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Article
November 4, 1933

IMMUNIZATION WITH BACILLUS PERTUSSIS VACCINE

Author Affiliations

EVANSTON, ILL.
From the Evanston Hospital.

JAMA. 1933;101(19):1449-1453. doi:10.1001/jama.1933.02740440009004
Abstract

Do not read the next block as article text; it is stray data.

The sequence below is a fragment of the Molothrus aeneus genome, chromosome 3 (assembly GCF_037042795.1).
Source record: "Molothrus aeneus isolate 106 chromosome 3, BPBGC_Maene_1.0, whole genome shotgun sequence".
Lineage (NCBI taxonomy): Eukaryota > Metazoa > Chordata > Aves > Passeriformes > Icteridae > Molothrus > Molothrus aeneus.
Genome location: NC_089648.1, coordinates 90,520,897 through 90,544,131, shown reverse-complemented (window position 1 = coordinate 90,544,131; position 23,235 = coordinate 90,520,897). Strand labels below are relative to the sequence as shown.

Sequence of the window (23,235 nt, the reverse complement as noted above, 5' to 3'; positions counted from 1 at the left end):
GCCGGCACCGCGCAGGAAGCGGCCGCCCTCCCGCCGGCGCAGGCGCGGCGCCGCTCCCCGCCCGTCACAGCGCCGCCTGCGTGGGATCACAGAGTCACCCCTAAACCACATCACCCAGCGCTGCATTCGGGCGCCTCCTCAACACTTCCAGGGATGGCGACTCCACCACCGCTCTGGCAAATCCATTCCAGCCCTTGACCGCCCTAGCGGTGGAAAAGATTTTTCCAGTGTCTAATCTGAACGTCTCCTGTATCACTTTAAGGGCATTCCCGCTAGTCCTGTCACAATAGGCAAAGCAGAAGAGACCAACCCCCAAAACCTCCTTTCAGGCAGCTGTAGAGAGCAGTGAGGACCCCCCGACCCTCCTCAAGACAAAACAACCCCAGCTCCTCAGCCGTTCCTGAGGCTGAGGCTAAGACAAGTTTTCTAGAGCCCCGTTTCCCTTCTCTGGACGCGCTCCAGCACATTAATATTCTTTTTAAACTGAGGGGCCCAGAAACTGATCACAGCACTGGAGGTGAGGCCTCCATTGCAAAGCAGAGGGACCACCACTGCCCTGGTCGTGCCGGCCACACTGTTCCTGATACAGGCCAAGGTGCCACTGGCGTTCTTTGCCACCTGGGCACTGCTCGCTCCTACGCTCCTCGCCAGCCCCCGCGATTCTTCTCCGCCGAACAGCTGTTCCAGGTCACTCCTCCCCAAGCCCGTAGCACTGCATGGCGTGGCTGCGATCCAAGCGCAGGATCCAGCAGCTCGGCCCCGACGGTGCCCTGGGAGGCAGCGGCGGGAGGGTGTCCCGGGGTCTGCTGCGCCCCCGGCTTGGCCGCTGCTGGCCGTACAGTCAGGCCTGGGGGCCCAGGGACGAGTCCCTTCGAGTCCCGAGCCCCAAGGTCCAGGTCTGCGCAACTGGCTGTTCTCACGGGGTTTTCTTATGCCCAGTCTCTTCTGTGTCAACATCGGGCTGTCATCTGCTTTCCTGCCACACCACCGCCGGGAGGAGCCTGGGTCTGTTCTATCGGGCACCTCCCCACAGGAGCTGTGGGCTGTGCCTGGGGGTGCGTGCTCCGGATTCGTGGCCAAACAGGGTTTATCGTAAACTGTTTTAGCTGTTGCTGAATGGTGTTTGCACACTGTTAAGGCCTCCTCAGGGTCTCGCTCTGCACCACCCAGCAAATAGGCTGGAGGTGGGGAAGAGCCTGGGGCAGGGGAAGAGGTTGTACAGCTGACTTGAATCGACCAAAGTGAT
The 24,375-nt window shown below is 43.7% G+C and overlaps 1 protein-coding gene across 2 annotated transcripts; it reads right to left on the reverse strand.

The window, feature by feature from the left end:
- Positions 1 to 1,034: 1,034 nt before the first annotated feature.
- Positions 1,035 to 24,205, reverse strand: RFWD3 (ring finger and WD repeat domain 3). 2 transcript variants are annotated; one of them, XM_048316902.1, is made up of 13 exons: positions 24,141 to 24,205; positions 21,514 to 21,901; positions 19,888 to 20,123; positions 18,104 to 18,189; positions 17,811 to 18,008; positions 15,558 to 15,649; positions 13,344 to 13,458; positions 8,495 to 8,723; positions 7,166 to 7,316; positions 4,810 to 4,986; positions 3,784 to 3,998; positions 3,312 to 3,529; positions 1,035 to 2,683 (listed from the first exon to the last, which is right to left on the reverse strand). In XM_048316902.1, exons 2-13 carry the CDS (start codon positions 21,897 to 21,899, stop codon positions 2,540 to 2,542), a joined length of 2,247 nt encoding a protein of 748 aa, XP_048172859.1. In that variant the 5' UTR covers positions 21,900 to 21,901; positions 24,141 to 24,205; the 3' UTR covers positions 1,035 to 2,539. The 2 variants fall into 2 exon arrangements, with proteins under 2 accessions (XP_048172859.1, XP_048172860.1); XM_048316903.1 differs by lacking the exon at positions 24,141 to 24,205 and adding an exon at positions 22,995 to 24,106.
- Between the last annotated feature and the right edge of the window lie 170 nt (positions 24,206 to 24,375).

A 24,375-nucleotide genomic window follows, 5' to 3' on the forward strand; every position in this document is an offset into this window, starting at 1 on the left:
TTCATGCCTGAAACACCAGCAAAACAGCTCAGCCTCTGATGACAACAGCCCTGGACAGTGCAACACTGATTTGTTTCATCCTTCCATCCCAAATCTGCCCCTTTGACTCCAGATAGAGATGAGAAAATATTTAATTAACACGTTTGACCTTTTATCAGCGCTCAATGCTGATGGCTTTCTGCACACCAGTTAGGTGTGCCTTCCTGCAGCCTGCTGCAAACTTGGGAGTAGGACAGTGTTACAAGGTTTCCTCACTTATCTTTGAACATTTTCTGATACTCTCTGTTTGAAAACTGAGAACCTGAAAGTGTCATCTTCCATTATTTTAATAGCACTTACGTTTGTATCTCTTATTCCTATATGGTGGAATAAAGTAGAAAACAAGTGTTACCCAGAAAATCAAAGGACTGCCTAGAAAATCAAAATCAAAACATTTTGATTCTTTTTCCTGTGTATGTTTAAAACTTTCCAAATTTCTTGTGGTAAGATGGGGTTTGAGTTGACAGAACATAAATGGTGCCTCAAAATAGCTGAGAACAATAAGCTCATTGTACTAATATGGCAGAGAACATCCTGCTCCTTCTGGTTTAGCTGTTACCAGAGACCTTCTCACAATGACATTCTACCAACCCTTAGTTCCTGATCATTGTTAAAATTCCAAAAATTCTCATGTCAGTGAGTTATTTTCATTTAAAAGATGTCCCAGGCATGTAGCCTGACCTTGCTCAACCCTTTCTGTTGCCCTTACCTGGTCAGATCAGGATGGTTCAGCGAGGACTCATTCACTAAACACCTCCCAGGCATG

That untreated whooping cough may run a mild course has long been known. Before the days of pertussis vaccine Neurath, in the first edition of Pfaundler and Schlossmann's "Handbuch," says: "bed-rest in a fresh, warm, dust-free atmosphere without drafts, not infrequently aborts the disease." And Pospischill, in his book "Pertussis," written after he had seen over 25,000 cases, says: "Most whooping cough patients need no physician, but those who do, need him badly." The outstanding pertussis vaccine study is that of the Danish physicians who injected, in the Faroe Islands, 2,094 patients and 364 children as a prophylactic measure. In the Cutter Lecture, Madsen1 says: "Vaccination has no effect, once the disease has broken out.... It should be used to the widest possible extent as soon as an epidemic threatens.... Vaccination is most effective if completed a week before the disease breaks out.... The effect is greatest in patients

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